While plenty of time outdoors is necessary for the Wirehaired Pointing Griffon, treks outside should be supervised or allowed within fenced areas due to the breed's potential to wander. Their all-weather coat can resist the snow, rain, and other conditions but they are not ideal kennel dogs—they crave the closeness of family and prefer life indoors after outdoor excursions.
The high-energy Wirehaired Pointing Griffon needs plenty of exercise; this rugged, athletic breed loves agility, fetch, running, and hiking. An exemplary gundog, the Griff can get exercise in the field, as well.
The athletic, tireless Wirehaired Pointing Griffon was bred for long days on the hunt and has the stamina to keep up—or outlast—an owner in a variety of activities.
Activity distance rating
- Running Miles: Wirehaired Pointing Griffons in good health may be able to run up to five miles.
- Hiking Miles: The Wirehaired Pointing Griffon may be able to hike as many as 10 miles.
The recommended diet for most Wirehaired Pointing Griffons is about two to two-and-a-half cups of high-quality dry food daily, based on the dog's average weight and activity level. This amount should be split between two meals, or can be offered in a food-dispensing puzzle toy.
Griffons do not tend to guard their food, but children should never be allowed to touch or remove food while any dog is eating.
While she may be left alone for up to eight hours during the day, the Wirehaired Pointing Griffon craves time and attention from family. In order to remain happy and well-behaved while alone during the day, the Griff needs at least an hour of daily exercise. This should include time to run and play; walking will not be enough to meet her exercise requirements. Boredom and too little exercise may lead to destructive behaviors.
Health and Grooming
Though Wirehaired Pointing Griffons are a low-shedding breed, their coats require regular maintenance. Weekly brushing is necessary, and 'stripping' of the coat may be recommended to remove old hair. Bathe your Griff only as needed. Trimming her nails regularly will help prevent painful splitting, cracking, or breaking a nail.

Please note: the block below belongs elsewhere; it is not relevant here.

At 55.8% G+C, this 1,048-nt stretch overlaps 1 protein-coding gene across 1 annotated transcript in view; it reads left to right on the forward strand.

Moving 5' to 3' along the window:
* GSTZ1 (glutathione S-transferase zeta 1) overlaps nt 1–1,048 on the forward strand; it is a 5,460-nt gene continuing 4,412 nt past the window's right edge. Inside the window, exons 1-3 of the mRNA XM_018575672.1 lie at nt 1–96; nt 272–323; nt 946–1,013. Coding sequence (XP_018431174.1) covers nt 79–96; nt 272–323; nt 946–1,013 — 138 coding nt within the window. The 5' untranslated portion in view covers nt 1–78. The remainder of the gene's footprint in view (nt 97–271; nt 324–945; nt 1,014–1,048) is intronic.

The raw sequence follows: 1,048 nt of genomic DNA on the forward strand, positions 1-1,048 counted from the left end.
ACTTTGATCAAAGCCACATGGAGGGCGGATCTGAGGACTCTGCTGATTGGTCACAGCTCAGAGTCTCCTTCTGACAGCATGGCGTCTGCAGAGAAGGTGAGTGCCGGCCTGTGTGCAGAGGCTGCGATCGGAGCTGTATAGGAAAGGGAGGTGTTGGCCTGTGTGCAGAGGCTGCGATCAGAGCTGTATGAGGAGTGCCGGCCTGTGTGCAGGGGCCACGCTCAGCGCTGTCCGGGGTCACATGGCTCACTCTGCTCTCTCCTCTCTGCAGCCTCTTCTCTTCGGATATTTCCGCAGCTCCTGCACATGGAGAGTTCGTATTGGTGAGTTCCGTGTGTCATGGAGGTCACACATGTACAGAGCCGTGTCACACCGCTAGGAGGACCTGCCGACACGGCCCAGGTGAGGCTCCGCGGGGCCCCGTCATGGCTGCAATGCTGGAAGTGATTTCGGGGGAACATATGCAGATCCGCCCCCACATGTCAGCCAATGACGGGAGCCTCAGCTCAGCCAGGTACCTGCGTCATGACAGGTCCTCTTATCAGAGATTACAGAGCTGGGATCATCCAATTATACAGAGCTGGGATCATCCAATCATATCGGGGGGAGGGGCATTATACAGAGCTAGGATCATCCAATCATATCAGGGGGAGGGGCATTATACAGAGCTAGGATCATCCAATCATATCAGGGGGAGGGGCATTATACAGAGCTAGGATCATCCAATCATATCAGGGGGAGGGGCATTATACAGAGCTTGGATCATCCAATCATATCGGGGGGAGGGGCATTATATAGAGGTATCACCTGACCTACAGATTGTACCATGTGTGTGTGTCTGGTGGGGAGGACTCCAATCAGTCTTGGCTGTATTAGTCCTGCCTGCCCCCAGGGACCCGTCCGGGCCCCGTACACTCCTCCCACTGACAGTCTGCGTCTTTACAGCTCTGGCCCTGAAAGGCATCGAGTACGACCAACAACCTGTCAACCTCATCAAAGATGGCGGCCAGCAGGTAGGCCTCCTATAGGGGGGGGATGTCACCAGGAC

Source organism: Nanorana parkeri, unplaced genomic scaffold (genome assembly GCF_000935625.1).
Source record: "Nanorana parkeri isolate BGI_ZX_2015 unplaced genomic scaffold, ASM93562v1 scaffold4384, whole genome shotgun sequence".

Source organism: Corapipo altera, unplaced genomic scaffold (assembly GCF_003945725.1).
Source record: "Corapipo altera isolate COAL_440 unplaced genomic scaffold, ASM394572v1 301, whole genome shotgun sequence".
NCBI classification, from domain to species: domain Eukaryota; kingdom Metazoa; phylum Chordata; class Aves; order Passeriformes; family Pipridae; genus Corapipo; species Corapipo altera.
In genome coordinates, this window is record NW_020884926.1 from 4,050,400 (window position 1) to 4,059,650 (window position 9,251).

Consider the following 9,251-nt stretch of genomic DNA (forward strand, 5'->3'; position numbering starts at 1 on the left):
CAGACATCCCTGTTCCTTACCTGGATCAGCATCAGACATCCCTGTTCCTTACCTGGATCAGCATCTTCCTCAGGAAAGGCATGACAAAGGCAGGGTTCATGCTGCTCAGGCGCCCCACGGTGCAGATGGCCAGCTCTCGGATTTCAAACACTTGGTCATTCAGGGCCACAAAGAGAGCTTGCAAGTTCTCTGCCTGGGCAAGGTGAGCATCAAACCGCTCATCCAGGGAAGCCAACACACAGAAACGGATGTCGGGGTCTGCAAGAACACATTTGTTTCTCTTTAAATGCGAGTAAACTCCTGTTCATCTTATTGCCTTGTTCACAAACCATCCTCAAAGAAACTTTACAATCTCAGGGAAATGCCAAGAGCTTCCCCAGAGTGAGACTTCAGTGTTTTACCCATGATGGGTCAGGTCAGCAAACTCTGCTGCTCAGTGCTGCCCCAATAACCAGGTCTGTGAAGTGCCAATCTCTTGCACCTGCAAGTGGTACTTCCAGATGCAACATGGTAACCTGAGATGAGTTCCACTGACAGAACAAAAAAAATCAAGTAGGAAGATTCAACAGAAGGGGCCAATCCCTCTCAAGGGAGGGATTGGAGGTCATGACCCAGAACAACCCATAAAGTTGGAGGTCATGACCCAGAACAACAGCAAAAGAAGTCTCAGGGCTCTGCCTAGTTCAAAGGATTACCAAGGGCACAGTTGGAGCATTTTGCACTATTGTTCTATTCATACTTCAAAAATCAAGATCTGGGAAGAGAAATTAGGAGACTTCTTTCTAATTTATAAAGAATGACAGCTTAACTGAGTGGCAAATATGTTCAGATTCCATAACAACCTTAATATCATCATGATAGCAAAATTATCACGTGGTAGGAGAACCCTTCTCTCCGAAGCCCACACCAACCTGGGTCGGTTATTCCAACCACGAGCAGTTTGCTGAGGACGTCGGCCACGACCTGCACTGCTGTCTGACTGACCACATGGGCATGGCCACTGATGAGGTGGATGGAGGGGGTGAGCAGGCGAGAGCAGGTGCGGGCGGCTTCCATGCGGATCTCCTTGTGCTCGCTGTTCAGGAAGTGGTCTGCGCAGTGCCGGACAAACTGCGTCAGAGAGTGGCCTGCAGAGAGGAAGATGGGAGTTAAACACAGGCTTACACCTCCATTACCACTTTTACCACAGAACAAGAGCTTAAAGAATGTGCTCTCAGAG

Common Health Issues
The Wirehaired Pointing Griffon is a relatively healthy breed. Breed-specific concerns in the Wirehaired Pointing Griffon include:
- Hip and elbow dysplasia
- Progressive retinal atrophy (PRA)
- Ear infections
You can minimize serious health concerns in a Wirehaired Pointing Griffon by purchasing her from a reputable breeder who engages in responsible breeding practices, and through screening for common diseases and conditions.
Eager to please and willing to learn, the Wirehaired Pointing Griffon is a quick study when it comes to basic obedience training. Keep training fun and interesting, and provide plenty of praise for the best results. Harsh punishment will only set you back when training the sensitive Griff.
Griffons are highly trainable and excel at advanced training. Agility, tracking, flyball, obedience, and advanced tricks training are wonderful options to help burn off the Wirehaired Pointing Griffon's excess energy.
Sporting Dog Training
This gundog extraordinaire is suitable for a number of sporting dog uses, including flushing, tracking, pointing, retrieving, and more. The versatile Wirehaired Pointing Griffon possesses a natural instinct for the hunt and excels as a sporting dog. Wirehaired Pointing Griffons are close-ranging hunting dogs by nature.
While no dog is truly hypoallergenic, the Wirehaired Pointing Griffon is considered hypoallergenic because of its low-shedding coat. Other factors such as dander, saliva, and environment can contribute to allergies in some people, so the low-shedding coat does not guarantee that allergic people will not suffer a reaction to a Griff.
While they are close in temperament, appearance, and purpose, the main difference between the German Wirehaired Pointer and Wirehaired Pointing Griffon is hunting and pointing style. The Wirehaired Pointing Griffon was bred as a rugged, versatile sporting dog who works in close proximity to her handler, while the German Wirehaired Pointer is a longer-ranging sporting dog. Temperament-wise, Griffons tend to be more easygoing, while German Wirehaired Pointers may be on the aloof side.